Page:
A Chat with a Photographer of Immigrant Workers



On Monday February 25th,  Sara Jabbar-Allen, who is the photographer for the exhibit at the Dickinson Center, came to speak to us. The title of the talk was “The Making of “Travaillerus venus d’ailleurs” (Immigrants Workers).” Sara explained that she originally was interested in sociological studies, and then decided to enroll in photography school. Hence, she wanted to use her work as a way to counter stereotypes. She said that she is often not satisfied with the media portrayal of immigrants and wanted to dive deeper into the issue and show the evolution of their integration into French society. It was also an area of personal interest to her as she grew up in the Middle East in cosmopolitan society and explained that when she arrived in France, she was struck and disappointed by the portrait painted of immigrants. She worked with a team of journalists, historians, and another photographer on this project for 3 years, interviewing immigrants across the Midi-Pyrénées region of France.

What inspired me most about listening to Sara speak, was hearing about her and her team’s approach to documenting and journaling their work. They began the project with a lot of research, before they even headed off into the field. Once in the field, they would always interview people before photographing them, in order to learn about who they were and what their story was. After they had their interviews, they coded them into 5 major themes: migration, adaptation, work, identity, and generations. From here, they were able to organize their photo exhibit, book, DVD, and presentations. This set an incredible example for us, on how we may go about organizing our work as we continue through our travels, and also when we return to campus and dive into our independent study projects. Seeing Sara’s journals encouraged me to go deeper in my own journal, and write about anything and everything I observe, because it all comes full circle. Seeing her photos also inspired me to use more of a critical eye in my own snapping of pictures, and really try to use my knowledge on Mediterranean migrations as another lens with which to perceive. Sara’s work and expertise was a great lesson for us and helped us to start to envision our own projects.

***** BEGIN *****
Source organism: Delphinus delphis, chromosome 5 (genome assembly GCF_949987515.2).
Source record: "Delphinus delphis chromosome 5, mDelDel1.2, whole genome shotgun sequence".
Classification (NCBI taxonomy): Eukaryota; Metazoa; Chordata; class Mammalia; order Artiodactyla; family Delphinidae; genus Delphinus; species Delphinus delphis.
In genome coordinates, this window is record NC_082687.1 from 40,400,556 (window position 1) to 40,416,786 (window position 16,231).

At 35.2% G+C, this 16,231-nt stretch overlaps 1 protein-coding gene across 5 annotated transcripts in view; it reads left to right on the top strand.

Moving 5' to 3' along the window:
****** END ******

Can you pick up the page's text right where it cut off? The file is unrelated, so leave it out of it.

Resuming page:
Here is an excerpt from Sara’s work:


This entry was posted in student-stories and tagged . Bookmark the permalink.

One Response to A Chat with a Photographer of Immigrant Workers

  1. desy says:

    you have good shared, really anthusiast with this post

Leave a Reply

Your email address will not be published. Required fields are marked *